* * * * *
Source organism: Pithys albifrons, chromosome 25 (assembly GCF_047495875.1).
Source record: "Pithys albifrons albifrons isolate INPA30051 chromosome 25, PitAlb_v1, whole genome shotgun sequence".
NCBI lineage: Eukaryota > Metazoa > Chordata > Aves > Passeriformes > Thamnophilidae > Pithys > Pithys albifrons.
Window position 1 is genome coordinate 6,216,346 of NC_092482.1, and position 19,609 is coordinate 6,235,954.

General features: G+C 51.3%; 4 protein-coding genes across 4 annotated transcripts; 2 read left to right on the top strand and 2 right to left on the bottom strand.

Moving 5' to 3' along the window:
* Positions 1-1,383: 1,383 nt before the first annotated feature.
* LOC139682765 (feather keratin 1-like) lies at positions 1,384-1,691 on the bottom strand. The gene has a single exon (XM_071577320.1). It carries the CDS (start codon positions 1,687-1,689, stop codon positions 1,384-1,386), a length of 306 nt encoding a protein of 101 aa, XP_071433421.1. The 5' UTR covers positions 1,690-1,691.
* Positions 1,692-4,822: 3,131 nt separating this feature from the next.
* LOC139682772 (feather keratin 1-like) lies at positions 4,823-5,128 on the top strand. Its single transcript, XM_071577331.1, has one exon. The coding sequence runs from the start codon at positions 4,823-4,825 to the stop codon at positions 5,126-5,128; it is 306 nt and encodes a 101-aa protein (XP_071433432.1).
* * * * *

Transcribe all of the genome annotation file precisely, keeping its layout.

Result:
Source organism: Pithys albifrons, chromosome 25 (assembly GCF_047495875.1).
Source record: "Pithys albifrons albifrons isolate INPA30051 chromosome 25, PitAlb_v1, whole genome shotgun sequence".
NCBI lineage: Eukaryota > Metazoa > Chordata > Aves > Passeriformes > Thamnophilidae > Pithys > Pithys albifrons.
Window position 1 is genome coordinate 6,216,346 of NC_092482.1, and position 19,609 is coordinate 6,235,954.

General features: G+C 51.3%; 4 protein-coding genes across 4 annotated transcripts; 2 read left to right on the top strand and 2 right to left on the bottom strand.

Moving 5' to 3' along the window:
* Positions 1-1,383: 1,383 nt before the first annotated feature.
* LOC139682765 (feather keratin 1-like) lies at positions 1,384-1,691 on the bottom strand. The gene has a single exon (XM_071577320.1). It carries the CDS (start codon positions 1,687-1,689, stop codon positions 1,384-1,386), a length of 306 nt encoding a protein of 101 aa, XP_071433421.1. The 5' UTR covers positions 1,690-1,691.
* Positions 1,692-4,822: 3,131 nt separating this feature from the next.
* LOC139682772 (feather keratin 1-like) lies at positions 4,823-5,128 on the top strand. Its single transcript, XM_071577331.1, has one exon. The coding sequence runs from the start codon at positions 4,823-4,825 to the stop codon at positions 5,126-5,128; it is 306 nt and encodes a 101-aa protein (XP_071433432.1).